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OBJECTIVE: To describe survival outcomes with noninvasive ventilation (NIV) for full ventilatory support, and a mechanically assisted cough and oximetry protocol in a series of patients with Duchenne muscular dystrophy.
METHODS: We monitored end-tidal carbon dioxide (PETCO2), SpO2, vital capacity, maximum insufflation capacity, and cough peak flow. Nocturnal NIV was initiated for symptomatic hypoventilation. An oximeter and mechanically assisted cough device were prescribed when the patient's maximum assisted cough peak flow fell below 300 L/min. Patients used up to continuous NIV and mechanically assisted cough to return SpO2 to ≥ 95% during intercurrent respiratory infections or as otherwise needed. We recorded respiratory and cardiac hospitalizations and mortality, and quantified survival by duration of continuous NIV dependence (ie, unable to maintain oxygenation without the ventilator).
RESULTS: With advancing Duchenne muscular dystrophy, 101 nocturnal-only NIV users extended their NIV use throughout the daytime hours and required it continuously for 7.4 ± 6.1 years to 30.1 ± 6.1 years of age, with 56 patients still alive. Twenty-six of the 101 became continuously dependent without requiring hospitalization. Eight tracheostomized users were decannulated to NIV. Thirty-one consecutive unweanable intubated patients were extubated to NIV plus mechanically assisted cough. Of the 67 deaths (including 8 patients who died from heart failure before requiring ventilator use), 34 (52%) were probably cardiac, 14 (21%) were probably respiratory, and 19 (27%) were of unknown or other etiology.
CONCLUSIONS: Continuous NIV along with mechanically assisted cough and oximetry as needed can prolong life and obviate tracheotomy in patients with Duchenne muscular dystrophy. Unweanable patients can be decannulated and extubated to NIV plus mechanically assisted cough.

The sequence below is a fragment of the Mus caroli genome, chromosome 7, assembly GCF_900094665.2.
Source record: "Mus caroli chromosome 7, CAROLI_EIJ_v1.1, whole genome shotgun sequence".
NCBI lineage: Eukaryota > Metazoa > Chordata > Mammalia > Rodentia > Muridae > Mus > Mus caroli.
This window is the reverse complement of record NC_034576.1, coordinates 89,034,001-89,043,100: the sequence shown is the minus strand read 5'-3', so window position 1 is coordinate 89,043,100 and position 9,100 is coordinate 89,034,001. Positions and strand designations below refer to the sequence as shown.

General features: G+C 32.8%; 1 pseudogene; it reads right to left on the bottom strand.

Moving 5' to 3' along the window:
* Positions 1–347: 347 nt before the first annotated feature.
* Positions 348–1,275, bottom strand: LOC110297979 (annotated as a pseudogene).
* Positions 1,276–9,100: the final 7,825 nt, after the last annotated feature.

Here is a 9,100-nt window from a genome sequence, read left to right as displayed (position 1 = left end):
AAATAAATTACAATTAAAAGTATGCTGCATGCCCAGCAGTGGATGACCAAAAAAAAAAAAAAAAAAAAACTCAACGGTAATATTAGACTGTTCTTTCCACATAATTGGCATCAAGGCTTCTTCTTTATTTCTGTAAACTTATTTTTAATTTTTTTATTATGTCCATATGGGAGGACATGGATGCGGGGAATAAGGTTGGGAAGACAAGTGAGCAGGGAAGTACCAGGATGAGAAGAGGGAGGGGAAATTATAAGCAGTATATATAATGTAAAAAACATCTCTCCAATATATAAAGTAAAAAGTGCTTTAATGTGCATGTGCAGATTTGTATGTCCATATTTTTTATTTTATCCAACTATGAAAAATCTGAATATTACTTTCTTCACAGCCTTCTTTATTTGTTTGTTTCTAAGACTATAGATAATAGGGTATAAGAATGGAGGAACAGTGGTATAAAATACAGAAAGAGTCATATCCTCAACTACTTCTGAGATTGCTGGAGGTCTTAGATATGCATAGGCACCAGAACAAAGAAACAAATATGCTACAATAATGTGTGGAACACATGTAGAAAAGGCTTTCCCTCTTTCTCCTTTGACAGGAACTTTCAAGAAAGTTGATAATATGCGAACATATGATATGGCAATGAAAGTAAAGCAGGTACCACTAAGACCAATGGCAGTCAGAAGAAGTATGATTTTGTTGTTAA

- Duchenne muscular dystrophy
- mechanical ventilation
- noninvasive ventilation
- respiratory paralysis
- respiratory therapy
- mechanical insufflation-exsufflation
- vital capacity
- cough flows
In patients with Duchenne muscular dystrophy the vital capacity (VC) peaks between 9 and 16 years of age, and then decreases by 5–10% per year until ventilatory support is required for survival.1 Approximately 90% of patients with Duchenne muscular dystrophy who do not use ventilatory support die from pulmonary complications associated with respiratory muscle weakness between 16 and 19 years of age, and uncommonly after age 25.2–6 Ninety percent of episodes of pneumonia and acute respiratory failure (ARF) that require intubation occur during otherwise benign upper-respiratory infection, mainly because of inability to cough effectively.7 If unable to wean from the ventilator, these intubated patients conventionally undergo tracheotomy for ongoing tracheostomy ventilation.
In 2002 we reported that Duchenne muscular dystrophy patients with respiratory infections who used continuous NIV and mechanically assisted cough with oximetry feedback to prevent sustained SpO2 of < 95% avoided over 100 hospitalizations.8 There have also been numerous reports of prolonged survival (zero to up to 39 months) with predominately nocturnal use of low-span bi-level positive airway pressure (inspiratory-expiratory pressure difference < 10 cm H2O), as opposed to single-pressure continuous positive airway pressure; 42 such studies were listed in one paper.9 In addition, 2 other centers have reported on Duchenne muscular dystrophy patients using continuous long-term NIV.10,11 However, in all previous reports, all unweanable intubated patients underwent tracheotomy.12 In Duchenne muscular dystrophy patients with end-stage respiratory muscle failure we studied the effect of continuous full-setting NIV plus as-needed mechanically assisted cough on survival, the need for tracheostomy, and the incidence of death from cardiac, pulmonary, and other causes.
This research was performed at and approved by the institutional review board of University Hospital, Newark, New Jersey. We considered all referred Duchenne muscular dystrophy patients. We excluded patients who were too young to need NIV and who did not die during follow-up or were lost to follow-up before using mechanical ventilation. Thirty-four of the long-term continuous NIV users were also in a 2002 study, at which time none of the patients were 40 years old.